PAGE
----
Donald Trump may be surging in GOP polls, but according to a new Quinnipiac poll, he is the worst performing Republican in the general election. He even loses to one of the weaker Democratic candidates: the socialist, Bernie Sanders.
The new poll shows Trump losing to Hillary Clinton, the probable Democratic nominee, 48 to 36. That's a 12-point loss to a woman the American people do not trust. We knew from prior polling data that Americans don't trust Hillary — but interestingly, this new poll shows that Trump's trust levels are just as low as hers. Fifty-eight percent of Americans distrust Donald Trump, while 57 percent distrust Hillary.
Trump also loses to Bernie Sanders 45 to 37 — an eight-point differential. He also loses to Joe Biden (who hasn't declared a candidacy) by 12 points — 49 to 37. Trump may be surging in GOP quarters, but he would clearly be a dead loss in a general election. He doesn't beat a single Democrat in this poll.
Let's also mention that Trump lost to Sanders by 21 points in another recent national poll.
Trump's low numbers against Democrats are highly telling in part because other Republicans do quite well by comparison. Scott Walker beats Bernie Sanders by five points, ties Joe Biden, and trails Hillary by one point. Jeb Bush also beats Sanders by five points, trails Joe Biden by one, and beats Hillary by one.
These results, along with the extensive swing-state polls from last week, put both Scott Walker and Jeb Bush in strong positions going forward. Walker led Clinton by nine points in Colorado, three points in Virginia, and eight points in Iowa. He's also in second place among GOP voters, and he looks poised to win the Iowa caucus as the current front-runner in that state. Trump's surge has certainly challenged Walker in Iowa, but Trump still trails him by two. If Trump's support has maxed out at this point (and it likely has), Walker's lead will likely only improve in Iowa.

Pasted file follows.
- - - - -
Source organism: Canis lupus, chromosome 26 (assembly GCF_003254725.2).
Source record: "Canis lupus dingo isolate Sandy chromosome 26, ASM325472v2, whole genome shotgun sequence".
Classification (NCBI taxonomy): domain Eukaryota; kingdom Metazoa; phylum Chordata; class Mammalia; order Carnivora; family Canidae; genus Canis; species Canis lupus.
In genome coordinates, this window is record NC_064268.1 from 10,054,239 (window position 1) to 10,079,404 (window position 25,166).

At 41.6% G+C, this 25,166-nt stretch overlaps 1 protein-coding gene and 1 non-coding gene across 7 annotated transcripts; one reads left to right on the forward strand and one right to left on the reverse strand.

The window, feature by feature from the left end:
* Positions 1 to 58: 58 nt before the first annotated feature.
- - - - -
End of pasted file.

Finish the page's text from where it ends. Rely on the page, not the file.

Bush has shored up much of the moderate GOP vote, though that support is now being contested by John Kasich, the newest of the GOP candidates. Kasich claimed five percent of the GOP vote in the recent nationwide poll, and Bush — who last week received 15 percent support — has now fallen to 10 percent.
The Trump surge has largely skewed our understanding of how conservatives see the other Republican candidates. His rise has caused support for the other prominent conservatives to dry up — particularly for Ted Cruz, Ben Carson and Marco Rubio. Trump is likely also stealing support from the still-prominent Scott Walker. The numbers are still very much in flux, and we'll have to wait until the debate season (which starts August 6) to see how they begin to shake out. If Trump declines, we'll get a better picture of what conservatives actually think about the other candidates. They are arguably the best Republican field since 1980, and this is an election that Republicans can win.
If there's any candidate who can become the anti-Trump, it will probably have to be a governor — and it is likely Scott Walker. It will have to be a governor because the senators in this race are all in some way tainted by Washington, and Trump is drawing most of his support from anti-Washington frustration. Walker possesses all the characteristics of a true reformer: he's foreign to Washington, has a stellar track record in Wisconsin (a potential swing state), and brings youthful energy. There are, of course, others who can fill those shoes: Rick Perry, John Kasich, Bobby Jindal — successful governors each in their own right. We'll just have wait and see what the debates hold.